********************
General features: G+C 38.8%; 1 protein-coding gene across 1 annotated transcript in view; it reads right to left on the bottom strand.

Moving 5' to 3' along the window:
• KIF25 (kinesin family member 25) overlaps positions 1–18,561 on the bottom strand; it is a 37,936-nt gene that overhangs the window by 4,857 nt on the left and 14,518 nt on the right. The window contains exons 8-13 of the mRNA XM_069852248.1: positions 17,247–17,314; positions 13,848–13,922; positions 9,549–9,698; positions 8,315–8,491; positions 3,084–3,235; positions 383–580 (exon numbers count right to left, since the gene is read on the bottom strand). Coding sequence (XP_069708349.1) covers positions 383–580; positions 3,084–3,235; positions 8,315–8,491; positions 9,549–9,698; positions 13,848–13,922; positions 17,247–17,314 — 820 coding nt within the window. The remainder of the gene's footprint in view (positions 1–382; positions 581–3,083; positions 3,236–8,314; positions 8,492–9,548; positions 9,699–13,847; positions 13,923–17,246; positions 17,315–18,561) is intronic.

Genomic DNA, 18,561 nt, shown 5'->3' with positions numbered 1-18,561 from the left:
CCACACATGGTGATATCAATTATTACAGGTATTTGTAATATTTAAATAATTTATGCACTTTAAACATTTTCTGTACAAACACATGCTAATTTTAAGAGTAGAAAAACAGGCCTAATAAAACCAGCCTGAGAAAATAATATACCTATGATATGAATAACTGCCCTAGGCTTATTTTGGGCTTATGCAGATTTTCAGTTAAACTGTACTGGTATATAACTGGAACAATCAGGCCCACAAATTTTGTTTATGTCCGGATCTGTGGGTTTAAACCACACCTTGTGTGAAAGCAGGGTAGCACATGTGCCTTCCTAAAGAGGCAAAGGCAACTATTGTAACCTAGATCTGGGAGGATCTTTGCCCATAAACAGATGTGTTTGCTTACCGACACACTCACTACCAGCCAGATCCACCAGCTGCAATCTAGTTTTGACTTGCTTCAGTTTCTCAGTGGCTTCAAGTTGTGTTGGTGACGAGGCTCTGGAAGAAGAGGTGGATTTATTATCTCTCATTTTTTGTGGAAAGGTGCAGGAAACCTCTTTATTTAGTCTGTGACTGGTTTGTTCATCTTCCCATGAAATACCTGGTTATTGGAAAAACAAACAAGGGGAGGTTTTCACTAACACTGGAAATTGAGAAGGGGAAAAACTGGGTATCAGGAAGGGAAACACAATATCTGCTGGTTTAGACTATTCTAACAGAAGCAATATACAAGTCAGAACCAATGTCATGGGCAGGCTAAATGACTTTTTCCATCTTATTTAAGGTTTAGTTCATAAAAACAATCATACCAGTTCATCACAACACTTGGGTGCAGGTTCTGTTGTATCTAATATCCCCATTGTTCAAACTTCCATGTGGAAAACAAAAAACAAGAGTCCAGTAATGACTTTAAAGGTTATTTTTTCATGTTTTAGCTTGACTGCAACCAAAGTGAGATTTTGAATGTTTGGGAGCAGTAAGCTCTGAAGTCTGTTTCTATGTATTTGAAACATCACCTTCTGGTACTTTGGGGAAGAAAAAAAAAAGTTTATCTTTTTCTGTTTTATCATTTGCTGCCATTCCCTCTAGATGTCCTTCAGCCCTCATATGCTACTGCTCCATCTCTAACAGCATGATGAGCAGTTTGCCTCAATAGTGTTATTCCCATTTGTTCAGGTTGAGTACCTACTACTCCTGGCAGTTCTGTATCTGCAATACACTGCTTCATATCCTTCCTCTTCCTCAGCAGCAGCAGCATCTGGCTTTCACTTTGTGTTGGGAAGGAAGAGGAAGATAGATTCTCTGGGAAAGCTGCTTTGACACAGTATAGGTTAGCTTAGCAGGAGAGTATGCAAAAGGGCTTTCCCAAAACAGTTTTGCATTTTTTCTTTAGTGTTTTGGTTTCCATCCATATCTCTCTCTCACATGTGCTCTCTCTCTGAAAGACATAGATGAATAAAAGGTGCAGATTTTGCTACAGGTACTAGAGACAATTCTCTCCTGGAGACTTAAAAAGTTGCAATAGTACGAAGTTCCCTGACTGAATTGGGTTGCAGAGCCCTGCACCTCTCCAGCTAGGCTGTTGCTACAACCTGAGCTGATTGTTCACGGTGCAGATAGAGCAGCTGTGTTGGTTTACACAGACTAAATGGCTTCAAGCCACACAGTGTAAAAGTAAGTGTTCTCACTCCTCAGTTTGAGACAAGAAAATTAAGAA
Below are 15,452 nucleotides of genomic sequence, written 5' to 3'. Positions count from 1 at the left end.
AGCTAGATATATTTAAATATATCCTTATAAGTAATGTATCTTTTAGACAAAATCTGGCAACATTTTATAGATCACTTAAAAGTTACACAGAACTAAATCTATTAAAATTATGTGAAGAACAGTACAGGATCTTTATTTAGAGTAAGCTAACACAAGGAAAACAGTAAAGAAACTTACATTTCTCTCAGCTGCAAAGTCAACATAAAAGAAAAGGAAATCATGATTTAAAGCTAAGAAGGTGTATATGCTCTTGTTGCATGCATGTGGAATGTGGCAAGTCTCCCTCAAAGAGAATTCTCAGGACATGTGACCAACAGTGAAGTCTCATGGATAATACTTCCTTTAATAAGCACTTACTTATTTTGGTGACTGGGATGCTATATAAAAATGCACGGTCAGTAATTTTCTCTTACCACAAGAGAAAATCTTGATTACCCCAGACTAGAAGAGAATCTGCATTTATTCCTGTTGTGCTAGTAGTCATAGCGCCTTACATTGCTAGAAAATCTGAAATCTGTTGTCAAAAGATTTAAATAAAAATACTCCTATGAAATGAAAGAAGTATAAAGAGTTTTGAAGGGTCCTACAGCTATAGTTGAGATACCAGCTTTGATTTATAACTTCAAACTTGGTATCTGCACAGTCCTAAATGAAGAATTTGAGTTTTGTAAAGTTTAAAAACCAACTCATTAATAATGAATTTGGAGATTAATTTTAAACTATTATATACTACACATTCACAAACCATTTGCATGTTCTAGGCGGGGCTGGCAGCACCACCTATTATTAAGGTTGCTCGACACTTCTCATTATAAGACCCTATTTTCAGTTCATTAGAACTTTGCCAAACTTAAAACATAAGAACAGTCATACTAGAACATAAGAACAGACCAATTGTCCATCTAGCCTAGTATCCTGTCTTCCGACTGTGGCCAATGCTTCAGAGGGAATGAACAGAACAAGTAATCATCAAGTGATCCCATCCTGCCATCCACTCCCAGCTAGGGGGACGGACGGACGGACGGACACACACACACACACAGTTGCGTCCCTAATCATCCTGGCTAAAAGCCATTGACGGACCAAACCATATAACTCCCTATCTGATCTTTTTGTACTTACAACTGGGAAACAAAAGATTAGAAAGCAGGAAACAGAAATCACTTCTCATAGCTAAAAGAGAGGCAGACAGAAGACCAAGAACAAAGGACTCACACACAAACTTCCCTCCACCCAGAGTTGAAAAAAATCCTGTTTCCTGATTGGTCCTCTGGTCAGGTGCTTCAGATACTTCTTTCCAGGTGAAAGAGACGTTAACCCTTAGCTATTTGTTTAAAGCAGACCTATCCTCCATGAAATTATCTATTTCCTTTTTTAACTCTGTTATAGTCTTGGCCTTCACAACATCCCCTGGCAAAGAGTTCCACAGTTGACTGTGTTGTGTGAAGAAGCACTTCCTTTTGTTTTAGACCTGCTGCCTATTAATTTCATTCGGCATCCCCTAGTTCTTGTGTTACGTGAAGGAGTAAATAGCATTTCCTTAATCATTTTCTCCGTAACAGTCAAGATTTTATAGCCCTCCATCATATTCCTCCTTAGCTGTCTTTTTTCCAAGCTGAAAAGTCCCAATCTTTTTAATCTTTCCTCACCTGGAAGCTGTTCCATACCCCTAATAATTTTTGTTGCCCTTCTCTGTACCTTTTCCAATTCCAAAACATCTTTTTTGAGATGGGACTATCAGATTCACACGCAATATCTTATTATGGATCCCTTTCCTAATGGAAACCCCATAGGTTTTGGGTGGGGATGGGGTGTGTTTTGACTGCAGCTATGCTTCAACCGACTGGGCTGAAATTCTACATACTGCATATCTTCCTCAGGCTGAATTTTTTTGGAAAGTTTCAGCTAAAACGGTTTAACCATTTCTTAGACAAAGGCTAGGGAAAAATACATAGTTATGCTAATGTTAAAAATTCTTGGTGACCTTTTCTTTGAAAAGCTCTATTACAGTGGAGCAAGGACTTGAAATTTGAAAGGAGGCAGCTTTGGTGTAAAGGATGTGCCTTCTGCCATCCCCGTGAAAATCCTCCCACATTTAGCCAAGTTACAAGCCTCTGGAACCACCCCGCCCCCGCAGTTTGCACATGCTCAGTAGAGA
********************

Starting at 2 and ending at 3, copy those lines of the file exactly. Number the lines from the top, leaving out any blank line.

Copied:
Moving 5' to 3' along the window:
• KIF25 (kinesin family member 25) overlaps positions 1–18,561 on the bottom strand; it is a 37,936-nt gene that overhangs the window by 4,857 nt on the left and 14,518 nt on the right. The window contains exons 8-13 of the mRNA XM_069852248.1: positions 17,247–17,314; positions 13,848–13,922; positions 9,549–9,698; positions 8,315–8,491; positions 3,084–3,235; positions 383–580 (exon numbers count right to left, since the gene is read on the bottom strand). Coding sequence (XP_069708349.1) covers positions 383–580; positions 3,084–3,235; positions 8,315–8,491; positions 9,549–9,698; positions 13,848–13,922; positions 17,247–17,314 — 820 coding nt within the window. The remainder of the gene's footprint in view (positions 1–382; positions 581–3,083; positions 3,236–8,314; positions 8,492–9,548; positions 9,699–13,847; positions 13,923–17,246; positions 17,315–18,561) is intronic.